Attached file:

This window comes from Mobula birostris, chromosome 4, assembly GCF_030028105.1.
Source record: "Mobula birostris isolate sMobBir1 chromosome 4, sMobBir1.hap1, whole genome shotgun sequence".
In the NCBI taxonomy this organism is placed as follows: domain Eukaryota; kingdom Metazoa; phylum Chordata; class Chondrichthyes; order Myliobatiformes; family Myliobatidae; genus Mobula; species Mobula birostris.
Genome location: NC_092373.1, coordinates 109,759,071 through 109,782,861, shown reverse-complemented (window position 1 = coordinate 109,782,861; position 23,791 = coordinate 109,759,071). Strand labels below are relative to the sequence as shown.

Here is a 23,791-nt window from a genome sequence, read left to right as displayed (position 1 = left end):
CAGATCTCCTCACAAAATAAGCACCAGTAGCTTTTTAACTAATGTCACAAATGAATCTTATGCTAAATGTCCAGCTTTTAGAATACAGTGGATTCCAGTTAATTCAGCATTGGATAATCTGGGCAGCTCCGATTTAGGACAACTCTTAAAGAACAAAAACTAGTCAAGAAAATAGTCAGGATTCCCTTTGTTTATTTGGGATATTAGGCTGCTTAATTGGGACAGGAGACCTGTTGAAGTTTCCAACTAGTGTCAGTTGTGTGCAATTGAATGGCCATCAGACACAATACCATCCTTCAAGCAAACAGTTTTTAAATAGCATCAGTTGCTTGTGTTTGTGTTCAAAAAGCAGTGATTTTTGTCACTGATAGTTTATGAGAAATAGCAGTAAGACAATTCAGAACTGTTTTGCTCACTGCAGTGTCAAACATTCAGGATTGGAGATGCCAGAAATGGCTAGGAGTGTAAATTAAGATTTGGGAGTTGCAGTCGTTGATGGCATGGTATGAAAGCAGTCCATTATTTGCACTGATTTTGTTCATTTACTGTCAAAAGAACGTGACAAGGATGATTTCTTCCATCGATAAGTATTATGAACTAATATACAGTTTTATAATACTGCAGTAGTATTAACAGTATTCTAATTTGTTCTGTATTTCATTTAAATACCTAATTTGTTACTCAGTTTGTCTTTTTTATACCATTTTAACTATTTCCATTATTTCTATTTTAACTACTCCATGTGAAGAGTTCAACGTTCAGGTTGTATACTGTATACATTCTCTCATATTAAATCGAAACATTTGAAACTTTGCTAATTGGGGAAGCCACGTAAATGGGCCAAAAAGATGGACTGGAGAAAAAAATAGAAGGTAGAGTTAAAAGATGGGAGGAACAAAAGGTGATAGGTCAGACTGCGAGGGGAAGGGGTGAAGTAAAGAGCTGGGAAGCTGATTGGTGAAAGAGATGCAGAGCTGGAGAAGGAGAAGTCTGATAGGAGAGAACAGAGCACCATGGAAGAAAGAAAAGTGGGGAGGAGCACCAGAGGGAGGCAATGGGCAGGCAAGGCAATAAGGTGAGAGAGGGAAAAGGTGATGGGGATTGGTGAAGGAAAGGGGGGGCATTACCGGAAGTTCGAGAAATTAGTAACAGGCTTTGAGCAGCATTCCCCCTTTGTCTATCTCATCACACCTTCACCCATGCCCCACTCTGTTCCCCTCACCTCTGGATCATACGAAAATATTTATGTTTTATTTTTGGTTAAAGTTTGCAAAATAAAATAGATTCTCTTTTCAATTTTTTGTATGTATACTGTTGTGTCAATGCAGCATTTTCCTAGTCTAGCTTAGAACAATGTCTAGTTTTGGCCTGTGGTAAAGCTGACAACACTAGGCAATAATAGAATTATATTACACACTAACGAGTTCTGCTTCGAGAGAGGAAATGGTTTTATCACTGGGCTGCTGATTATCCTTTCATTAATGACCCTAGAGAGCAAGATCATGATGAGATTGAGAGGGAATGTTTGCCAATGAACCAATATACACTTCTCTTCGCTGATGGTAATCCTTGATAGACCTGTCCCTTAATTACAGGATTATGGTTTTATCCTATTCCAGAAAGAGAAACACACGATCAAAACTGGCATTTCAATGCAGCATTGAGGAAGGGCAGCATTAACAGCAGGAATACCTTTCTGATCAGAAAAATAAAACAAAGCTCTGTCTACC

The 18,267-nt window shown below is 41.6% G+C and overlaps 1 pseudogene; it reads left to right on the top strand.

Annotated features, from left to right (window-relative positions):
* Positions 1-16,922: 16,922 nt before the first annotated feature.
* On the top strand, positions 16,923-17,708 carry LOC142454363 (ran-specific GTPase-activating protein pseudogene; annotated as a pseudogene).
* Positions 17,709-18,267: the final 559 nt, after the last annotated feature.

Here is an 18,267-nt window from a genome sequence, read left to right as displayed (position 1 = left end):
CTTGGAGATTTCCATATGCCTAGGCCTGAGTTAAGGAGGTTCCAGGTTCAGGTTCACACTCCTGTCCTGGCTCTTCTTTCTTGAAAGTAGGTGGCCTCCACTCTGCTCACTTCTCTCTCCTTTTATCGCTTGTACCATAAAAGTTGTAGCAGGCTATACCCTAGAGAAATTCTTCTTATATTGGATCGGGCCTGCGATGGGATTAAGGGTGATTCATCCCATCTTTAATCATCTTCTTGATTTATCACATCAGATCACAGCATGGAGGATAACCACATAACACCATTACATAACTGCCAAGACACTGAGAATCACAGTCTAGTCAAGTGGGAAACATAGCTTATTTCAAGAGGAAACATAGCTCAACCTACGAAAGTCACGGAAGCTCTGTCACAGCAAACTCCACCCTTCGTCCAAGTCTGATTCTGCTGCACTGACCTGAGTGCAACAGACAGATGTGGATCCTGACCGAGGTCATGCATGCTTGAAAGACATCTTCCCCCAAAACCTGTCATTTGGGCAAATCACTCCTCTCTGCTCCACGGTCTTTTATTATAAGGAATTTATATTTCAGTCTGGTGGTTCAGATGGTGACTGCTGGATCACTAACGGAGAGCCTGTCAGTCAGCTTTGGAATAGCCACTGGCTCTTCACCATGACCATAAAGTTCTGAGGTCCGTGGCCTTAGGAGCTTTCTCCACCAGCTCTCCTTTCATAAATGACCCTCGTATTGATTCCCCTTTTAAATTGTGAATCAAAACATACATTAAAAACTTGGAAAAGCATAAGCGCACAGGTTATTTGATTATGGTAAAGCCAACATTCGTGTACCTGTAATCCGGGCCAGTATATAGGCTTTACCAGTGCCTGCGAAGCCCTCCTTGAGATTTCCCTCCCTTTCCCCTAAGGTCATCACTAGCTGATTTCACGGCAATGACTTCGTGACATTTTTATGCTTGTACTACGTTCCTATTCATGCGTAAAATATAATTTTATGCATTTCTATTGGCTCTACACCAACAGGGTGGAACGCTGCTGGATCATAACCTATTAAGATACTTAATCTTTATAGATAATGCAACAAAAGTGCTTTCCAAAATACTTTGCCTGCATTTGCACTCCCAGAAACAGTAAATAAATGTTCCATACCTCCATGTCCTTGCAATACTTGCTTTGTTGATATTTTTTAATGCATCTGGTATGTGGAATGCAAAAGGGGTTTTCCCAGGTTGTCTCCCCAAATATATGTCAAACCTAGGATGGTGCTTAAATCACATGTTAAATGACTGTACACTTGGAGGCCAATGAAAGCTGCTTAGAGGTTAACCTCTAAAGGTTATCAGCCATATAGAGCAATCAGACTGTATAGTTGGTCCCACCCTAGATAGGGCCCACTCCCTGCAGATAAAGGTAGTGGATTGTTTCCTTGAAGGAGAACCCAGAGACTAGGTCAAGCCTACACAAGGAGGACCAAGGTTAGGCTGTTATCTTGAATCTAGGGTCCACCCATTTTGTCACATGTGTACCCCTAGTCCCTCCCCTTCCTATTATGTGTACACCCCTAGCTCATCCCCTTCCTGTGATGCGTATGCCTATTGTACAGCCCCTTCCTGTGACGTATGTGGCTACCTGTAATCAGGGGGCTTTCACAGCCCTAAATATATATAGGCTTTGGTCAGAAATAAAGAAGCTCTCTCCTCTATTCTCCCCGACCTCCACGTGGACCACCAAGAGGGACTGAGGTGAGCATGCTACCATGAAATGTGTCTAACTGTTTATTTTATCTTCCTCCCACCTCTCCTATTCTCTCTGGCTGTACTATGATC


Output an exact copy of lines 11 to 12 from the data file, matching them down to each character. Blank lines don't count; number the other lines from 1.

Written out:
* Positions 17,709-18,267: the final 559 nt, after the last annotated feature.

Here is an 18,267-nt window from a genome sequence, read left to right as displayed (position 1 = left end):